Island repair and non-repair by PF strategies
Chizuru NakaoAn exploration of several cases, in English and Japanese, where ellipsis or resumption obviate violation of a syntactic Island.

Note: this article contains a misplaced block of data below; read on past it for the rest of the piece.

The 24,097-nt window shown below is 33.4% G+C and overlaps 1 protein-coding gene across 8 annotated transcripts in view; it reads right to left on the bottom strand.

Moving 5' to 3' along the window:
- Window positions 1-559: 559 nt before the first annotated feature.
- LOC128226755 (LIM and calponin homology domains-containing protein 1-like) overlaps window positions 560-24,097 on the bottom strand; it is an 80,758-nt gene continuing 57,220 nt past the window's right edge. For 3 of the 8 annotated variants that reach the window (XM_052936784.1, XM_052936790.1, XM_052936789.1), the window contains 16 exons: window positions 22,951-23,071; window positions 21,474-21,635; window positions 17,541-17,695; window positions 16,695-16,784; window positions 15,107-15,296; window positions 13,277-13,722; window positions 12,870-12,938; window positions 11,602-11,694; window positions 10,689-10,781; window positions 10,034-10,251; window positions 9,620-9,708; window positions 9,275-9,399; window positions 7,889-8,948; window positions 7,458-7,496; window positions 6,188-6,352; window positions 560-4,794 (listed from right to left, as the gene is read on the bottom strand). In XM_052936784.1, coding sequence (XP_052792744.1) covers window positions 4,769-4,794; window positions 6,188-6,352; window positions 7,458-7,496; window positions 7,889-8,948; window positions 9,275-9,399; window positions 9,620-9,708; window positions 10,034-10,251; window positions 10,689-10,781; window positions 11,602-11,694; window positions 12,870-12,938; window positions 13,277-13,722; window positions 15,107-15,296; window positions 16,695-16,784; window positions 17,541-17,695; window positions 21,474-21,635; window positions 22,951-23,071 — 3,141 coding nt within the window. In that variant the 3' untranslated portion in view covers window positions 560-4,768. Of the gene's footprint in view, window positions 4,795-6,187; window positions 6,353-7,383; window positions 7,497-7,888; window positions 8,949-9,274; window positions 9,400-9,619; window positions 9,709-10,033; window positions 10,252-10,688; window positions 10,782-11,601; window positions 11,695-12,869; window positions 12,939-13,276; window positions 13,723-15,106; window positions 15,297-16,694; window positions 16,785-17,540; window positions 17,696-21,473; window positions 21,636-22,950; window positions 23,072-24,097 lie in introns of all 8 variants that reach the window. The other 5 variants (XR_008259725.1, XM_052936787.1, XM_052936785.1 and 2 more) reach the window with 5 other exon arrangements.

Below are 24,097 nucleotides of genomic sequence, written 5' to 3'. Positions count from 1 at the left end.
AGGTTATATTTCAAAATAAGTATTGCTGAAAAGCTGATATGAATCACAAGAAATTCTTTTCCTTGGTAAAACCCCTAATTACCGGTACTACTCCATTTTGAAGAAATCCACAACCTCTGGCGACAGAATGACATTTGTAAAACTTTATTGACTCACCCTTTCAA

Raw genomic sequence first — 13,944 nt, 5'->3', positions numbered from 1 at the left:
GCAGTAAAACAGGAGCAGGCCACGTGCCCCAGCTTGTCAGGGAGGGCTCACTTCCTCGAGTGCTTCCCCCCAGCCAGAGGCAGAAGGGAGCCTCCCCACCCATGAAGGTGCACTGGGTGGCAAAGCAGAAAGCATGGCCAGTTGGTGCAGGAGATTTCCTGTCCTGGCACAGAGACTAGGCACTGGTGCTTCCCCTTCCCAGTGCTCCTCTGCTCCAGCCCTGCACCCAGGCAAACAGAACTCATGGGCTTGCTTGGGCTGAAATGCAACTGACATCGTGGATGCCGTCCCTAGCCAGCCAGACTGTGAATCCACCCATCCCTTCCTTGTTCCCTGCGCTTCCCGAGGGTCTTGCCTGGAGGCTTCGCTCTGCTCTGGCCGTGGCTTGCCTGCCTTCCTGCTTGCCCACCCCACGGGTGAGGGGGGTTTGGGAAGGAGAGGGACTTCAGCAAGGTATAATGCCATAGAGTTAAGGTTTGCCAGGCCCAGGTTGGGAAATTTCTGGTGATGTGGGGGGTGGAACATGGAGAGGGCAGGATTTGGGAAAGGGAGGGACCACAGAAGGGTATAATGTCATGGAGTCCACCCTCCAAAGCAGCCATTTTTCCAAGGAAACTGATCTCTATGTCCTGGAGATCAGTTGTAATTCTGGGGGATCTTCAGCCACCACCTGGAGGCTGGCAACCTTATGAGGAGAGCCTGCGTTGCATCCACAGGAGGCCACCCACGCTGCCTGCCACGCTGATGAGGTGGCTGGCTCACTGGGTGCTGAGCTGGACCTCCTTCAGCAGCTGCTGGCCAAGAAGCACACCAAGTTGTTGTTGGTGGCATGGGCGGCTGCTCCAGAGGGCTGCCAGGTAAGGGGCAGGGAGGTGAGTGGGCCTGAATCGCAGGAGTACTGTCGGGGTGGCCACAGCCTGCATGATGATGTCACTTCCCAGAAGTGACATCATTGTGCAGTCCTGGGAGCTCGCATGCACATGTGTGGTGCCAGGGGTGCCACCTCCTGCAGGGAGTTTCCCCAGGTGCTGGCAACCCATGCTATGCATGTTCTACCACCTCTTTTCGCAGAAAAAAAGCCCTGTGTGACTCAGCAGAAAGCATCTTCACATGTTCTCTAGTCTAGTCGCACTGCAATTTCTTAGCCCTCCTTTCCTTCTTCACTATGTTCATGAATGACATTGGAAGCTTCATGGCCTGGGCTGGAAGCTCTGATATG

Since Ross (1967), it has been observed that there are configurations from which otherwise unbounded movement operations cannot occur, and they are called islands. Ellipsis and resumption are known to have a peculiar property to 'repair' island violations. Each chapter of this thesis discusses a case of ellipsis/resumption to examine in what cases movement out of an island becomes licit by those strategies. Chapter 2 discusses the elliptical construction called sluicing, and argues for the PF-deletion analysis of sluicing (Merchant 2001, originated from Ross 1969). I will show that ECP violations made by adjunct sluicing cannot be repaired by sluicing, unlike island violations. I will thus argue that island violations are PF-violations while ECP violations are LF violations, and that PF-deletion ameliorates only PF-deletion. Chapter 3 examines properties of stripping and argues that stripping is derived by focus movement followed by PF-deletion. I try to attribute the lack of island repair under ellipsis in stripping to the fact that focus movement is not usually overt in English. Covert movement is derived by a weak feature (Chomsky 1995), but when a focused material is included in the PF-deletion site, it undergoes last resort PF-movement to satisfy the recoverability of deletion. I claim that this PF-movement is incompatible with island-repair, speculating that island violations are ameliorated at spell-out, and post-spell-out movement is 'too late' to be repaired. Chapter 4 reviews properties of Japanese sluicing, and introduces Hiraiwa and Ishihara's (2002) analysis where Japanese sluicing is derived from what they call "no da" in-situ focus construction. Under this analysis, the sluiced wh-phrase undergoes focus movement, followed by clausal deletion. I adopt the analysis of stripping to Japanese sluicing, claiming that this is another instance of the last resort focus movement at PF, which cannot ameliorate island violations. Chapter 5 discusses properties of Left Node Raising (LNR) in Japanese. Based on the fact that simple LNR shows properties distinct from Null Object Construction (NOC), I claim that LNR involves ATB-movement rather than NOC. However, the second gap of LNR behaves like a pronoun only when included inside an island. I claim that this is an instance of null resumptive pronoun.AlumniGraduateJapaneseIslandsMovement71901